“When we’re presenting ourselves in an artificial way, that’s when we feel most lonely. We’ve all done it. We've all been in a big group where we've thought ‘I’m a bit out of my comfort zone’ and acted in a way that doesn't feel authentic. It feels really fucking lonely when you do that.”

It follows that even if we ascribe someone with the most cynical reasons possible for talking about body image, even if we think they’re basically chatting shit for attention, we still shouldn’t be so quick to condemn them - or turn them into a meme. ‘Attention-seeking’ is used as an insult but it’s worth considering why someone is seeking attention in the first place. 

“I often just feel sad when I see people with six packs bemoan how bad they look. I have no reason to think it’s insincere, and it shows that perception of yourself is deep-set” – Sean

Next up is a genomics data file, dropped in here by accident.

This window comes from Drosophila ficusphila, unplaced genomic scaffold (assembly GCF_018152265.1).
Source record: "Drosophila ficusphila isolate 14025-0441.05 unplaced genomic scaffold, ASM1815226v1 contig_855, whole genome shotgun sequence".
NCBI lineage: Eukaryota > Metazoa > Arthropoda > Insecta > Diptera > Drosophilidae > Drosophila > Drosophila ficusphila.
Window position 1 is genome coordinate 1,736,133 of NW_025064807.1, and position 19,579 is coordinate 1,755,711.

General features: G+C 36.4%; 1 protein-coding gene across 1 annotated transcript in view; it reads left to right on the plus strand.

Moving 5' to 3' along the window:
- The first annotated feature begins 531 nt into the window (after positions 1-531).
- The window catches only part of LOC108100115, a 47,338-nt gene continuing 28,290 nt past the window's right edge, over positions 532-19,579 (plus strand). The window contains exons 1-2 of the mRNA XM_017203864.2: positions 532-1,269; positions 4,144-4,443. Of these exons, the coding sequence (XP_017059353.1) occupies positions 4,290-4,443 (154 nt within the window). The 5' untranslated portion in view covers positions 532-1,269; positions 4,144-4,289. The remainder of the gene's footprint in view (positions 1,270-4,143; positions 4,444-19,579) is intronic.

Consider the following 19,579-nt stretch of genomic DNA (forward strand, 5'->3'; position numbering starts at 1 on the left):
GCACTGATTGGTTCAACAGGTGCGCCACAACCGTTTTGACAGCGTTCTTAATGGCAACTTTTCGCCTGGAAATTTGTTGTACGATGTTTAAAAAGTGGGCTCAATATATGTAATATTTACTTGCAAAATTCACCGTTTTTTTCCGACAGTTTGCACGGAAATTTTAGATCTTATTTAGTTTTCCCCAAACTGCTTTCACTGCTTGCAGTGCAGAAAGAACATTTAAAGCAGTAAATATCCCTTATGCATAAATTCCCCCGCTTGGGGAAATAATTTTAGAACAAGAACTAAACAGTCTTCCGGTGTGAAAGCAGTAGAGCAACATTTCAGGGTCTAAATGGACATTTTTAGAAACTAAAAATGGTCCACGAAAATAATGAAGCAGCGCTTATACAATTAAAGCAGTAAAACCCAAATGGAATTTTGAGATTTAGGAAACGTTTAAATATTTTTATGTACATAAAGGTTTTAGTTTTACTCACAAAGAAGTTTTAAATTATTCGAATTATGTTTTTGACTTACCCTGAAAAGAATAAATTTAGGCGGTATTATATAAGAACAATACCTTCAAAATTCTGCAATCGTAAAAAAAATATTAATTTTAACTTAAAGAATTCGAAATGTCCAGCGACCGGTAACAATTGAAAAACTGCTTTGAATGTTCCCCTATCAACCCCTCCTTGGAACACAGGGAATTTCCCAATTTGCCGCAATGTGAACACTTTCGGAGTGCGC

In the current discourse around mental health, openness is exalted above everything else as the key to recovery (perhaps because ‘talking to your mates’ doesn’t cost the government money or resources.) But in the case of eating disorders, body dysmorphic disorder (a mental health condition which causes people to spend a lot of time agonising over perceived flaws in their appearance), or body image issues more generally, talking about your problems risks being harmful. We should try to be aware of this and talk about the subject in a sensitive way (avoiding before and after shots is a good start, along with discussing specific weights) while also taking people’s disclosure’s in good faith - regardless of how annoying or performative they might seem. 

Ultimately, it’s not an individual problem and blaming individual actors does nothing to address the wider issues. As well as being subject to pressures from the various industries which profit off our continuing insecurity, most gay men are traumatised and damaged to begin with. We should try to treat each other with a bit more sympathy, because a majority of us dislike the way we look and we might be waiting a long time for a structural solution to that problem. A friend of mine tells me, “honestly, gay men’s body issues are out of control. Everyone needs a hug… and to not be so fucking cruel.”